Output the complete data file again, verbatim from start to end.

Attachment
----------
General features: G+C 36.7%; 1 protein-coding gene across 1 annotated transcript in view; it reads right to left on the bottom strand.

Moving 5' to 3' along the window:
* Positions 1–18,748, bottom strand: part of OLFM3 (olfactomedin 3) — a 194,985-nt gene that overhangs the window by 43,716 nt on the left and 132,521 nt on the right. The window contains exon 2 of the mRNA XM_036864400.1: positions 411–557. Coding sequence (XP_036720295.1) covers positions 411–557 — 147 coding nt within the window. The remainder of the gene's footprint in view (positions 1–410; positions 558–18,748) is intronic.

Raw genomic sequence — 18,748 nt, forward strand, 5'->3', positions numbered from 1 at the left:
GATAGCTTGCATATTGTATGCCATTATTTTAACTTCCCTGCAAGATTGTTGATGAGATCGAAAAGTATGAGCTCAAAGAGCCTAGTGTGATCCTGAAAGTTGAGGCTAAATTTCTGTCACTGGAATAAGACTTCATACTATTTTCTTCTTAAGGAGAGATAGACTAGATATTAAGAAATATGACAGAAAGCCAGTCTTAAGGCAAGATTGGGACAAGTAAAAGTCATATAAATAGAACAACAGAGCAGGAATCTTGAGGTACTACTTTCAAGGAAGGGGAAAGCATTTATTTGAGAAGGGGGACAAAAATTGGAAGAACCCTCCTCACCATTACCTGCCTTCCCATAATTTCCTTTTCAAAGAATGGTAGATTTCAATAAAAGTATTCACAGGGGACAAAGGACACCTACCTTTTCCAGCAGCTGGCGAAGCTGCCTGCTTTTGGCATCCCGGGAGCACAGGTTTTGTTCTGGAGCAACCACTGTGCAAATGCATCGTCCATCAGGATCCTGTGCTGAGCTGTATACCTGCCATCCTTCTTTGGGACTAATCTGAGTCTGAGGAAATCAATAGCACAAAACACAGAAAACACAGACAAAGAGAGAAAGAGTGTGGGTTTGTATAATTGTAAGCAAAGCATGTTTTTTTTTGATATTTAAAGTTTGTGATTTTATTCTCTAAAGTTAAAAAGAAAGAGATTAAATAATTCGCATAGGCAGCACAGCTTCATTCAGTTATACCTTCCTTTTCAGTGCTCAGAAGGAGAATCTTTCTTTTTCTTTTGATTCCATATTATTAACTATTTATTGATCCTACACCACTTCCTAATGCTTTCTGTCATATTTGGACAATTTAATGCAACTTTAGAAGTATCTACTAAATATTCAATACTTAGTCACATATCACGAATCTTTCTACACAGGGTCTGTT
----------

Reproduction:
General features: G+C 36.7%; 1 protein-coding gene across 1 annotated transcript in view; it reads right to left on the bottom strand.

Moving 5' to 3' along the window:
* Positions 1–18,748, bottom strand: part of OLFM3 (olfactomedin 3) — a 194,985-nt gene that overhangs the window by 43,716 nt on the left and 132,521 nt on the right. The window contains exon 2 of the mRNA XM_036864400.1: positions 411–557. Coding sequence (XP_036720295.1) covers positions 411–557 — 147 coding nt within the window. The remainder of the gene's footprint in view (positions 1–410; positions 558–18,748) is intronic.

Raw genomic sequence — 18,748 nt, forward strand, 5'->3', positions numbered from 1 at the left:
GATAGCTTGCATATTGTATGCCATTATTTTAACTTCCCTGCAAGATTGTTGATGAGATCGAAAAGTATGAGCTCAAAGAGCCTAGTGTGATCCTGAAAGTTGAGGCTAAATTTCTGTCACTGGAATAAGACTTCATACTATTTTCTTCTTAAGGAGAGATAGACTAGATATTAAGAAATATGACAGAAAGCCAGTCTTAAGGCAAGATTGGGACAAGTAAAAGTCATATAAATAGAACAACAGAGCAGGAATCTTGAGGTACTACTTTCAAGGAAGGGGAAAGCATTTATTTGAGAAGGGGGACAAAAATTGGAAGAACCCTCCTCACCATTACCTGCCTTCCCATAATTTCCTTTTCAAAGAATGGTAGATTTCAATAAAAGTATTCACAGGGGACAAAGGACACCTACCTTTTCCAGCAGCTGGCGAAGCTGCCTGCTTTTGGCATCCCGGGAGCACAGGTTTTGTTCTGGAGCAACCACTGTGCAAATGCATCGTCCATCAGGATCCTGTGCTGAGCTGTATACCTGCCATCCTTCTTTGGGACTAATCTGAGTCTGAGGAAATCAATAGCACAAAACACAGAAAACACAGACAAAGAGAGAAAGAGTGTGGGTTTGTATAATTGTAAGCAAAGCATGTTTTTTTTTGATATTTAAAGTTTGTGATTTTATTCTCTAAAGTTAAAAAGAAAGAGATTAAATAATTCGCATAGGCAGCACAGCTTCATTCAGTTATACCTTCCTTTTCAGTGCTCAGAAGGAGAATCTTTCTTTTTCTTTTGATTCCATATTATTAACTATTTATTGATCCTACACCACTTCCTAATGCTTTCTGTCATATTTGGACAATTTAATGCAACTTTAGAAGTATCTACTAAATATTCAATACTTAGTCACATATCACGAATCTTTCTACACAGGGTCTGTT